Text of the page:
Silent Hill: Revelations
Shit is a strong word for describing a film. You just don’t just throw around shit whenever you feel like it. Which is part of the reason I was fired from my job at DisneyLand. But I digress, what I’m trying to say is, shit is precious and should be saved for a special occasion. I’m delighted to say, the occasion has come and it’s name is Silent Hill: Revelation. And it’s shit.
I’ll start off with something I like about the movie – it’s not called Silent Hill 2. You see Silent Hill 2 happens to be the name of probably the scariest video game ever made. It would be a shame to sully the reputation of something great with this absolute mess of a film. So what’s this about then?
This is the sequel to 2006’s Silent Hill which was the story about woman going to the spooky town of Silent Hill and having to rescue her daughter. But none of that matters because the sequel pulls the neat trick of not making any sense. I’ll repeat that – it makes no sense. The positive side of this is that even if you haven’t seen the first film it doesn’t matter because you’ll still get the same amount of enjoyment out of it as anyone else with eyes.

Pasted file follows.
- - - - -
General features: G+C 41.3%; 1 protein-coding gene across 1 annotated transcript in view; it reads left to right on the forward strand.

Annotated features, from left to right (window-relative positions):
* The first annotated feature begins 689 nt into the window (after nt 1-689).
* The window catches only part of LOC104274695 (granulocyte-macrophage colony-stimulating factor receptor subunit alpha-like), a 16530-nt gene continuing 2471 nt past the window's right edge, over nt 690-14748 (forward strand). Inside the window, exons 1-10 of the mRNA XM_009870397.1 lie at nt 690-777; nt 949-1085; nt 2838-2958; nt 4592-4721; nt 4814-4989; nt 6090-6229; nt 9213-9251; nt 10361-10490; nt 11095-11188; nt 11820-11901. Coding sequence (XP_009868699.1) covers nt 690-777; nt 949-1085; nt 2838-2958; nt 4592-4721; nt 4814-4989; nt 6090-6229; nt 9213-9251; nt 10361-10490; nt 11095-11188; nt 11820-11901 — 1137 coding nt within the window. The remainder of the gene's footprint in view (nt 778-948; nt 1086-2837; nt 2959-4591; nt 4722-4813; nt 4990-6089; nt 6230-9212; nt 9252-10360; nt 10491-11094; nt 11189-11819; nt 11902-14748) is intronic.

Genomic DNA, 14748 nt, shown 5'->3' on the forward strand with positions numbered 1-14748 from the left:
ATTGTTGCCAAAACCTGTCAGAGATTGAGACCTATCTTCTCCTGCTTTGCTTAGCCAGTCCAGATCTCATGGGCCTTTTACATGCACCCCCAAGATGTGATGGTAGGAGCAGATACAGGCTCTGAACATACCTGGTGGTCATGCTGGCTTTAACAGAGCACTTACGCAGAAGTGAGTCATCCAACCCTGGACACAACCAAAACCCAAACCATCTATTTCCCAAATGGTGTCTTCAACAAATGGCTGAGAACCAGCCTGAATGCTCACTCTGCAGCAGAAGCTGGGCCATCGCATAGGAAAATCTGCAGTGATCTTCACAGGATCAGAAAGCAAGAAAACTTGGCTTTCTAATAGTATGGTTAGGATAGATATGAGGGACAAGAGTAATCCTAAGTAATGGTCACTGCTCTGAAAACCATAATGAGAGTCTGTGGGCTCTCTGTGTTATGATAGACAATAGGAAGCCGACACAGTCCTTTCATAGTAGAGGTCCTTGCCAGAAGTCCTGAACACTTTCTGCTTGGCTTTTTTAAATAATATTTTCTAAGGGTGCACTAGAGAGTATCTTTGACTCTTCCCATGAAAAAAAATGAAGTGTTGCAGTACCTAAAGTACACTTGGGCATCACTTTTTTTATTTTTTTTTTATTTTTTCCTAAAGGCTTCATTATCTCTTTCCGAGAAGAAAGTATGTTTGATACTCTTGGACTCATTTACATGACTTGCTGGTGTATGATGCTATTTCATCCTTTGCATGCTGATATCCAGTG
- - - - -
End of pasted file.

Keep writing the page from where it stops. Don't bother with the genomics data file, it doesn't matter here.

The best way to express how bad it is it to tell you what I’d enjoyed about it and hilariously none of these aspects were intentional. Sean Bean attempts what can only be described as the accent of an Australian in the immediate aftermath of having a particularly serious head injury, the bad guy Pyramid Head spends most of the movie operating a children’s merry-go-round, and a key part of the plot involves a magical amulet.
As I write this I’m beginning to find it hard to remember Silent Hill: Revelation. Maybe it was actually amazing and I’m just remembering it incorrectly. Maybe the story wasn’t crap and Malcolm McDowell didn’t embarrass himself in it. I mean, it only ended thirty minutes ago so that’s probably not true but I need to cling on to the feeling I haven’t wasted one hundred minutes of my life.
And that’s the worst thing about it – it’s not even bad enough to be memorable, it just kind of happens in front of you. To me that’s the definition of a shit movie, it’s not good enough to like and not awful enough to elicit any kind of emotion.
Apart from Sean Bean’s American accent, that never stops being funny.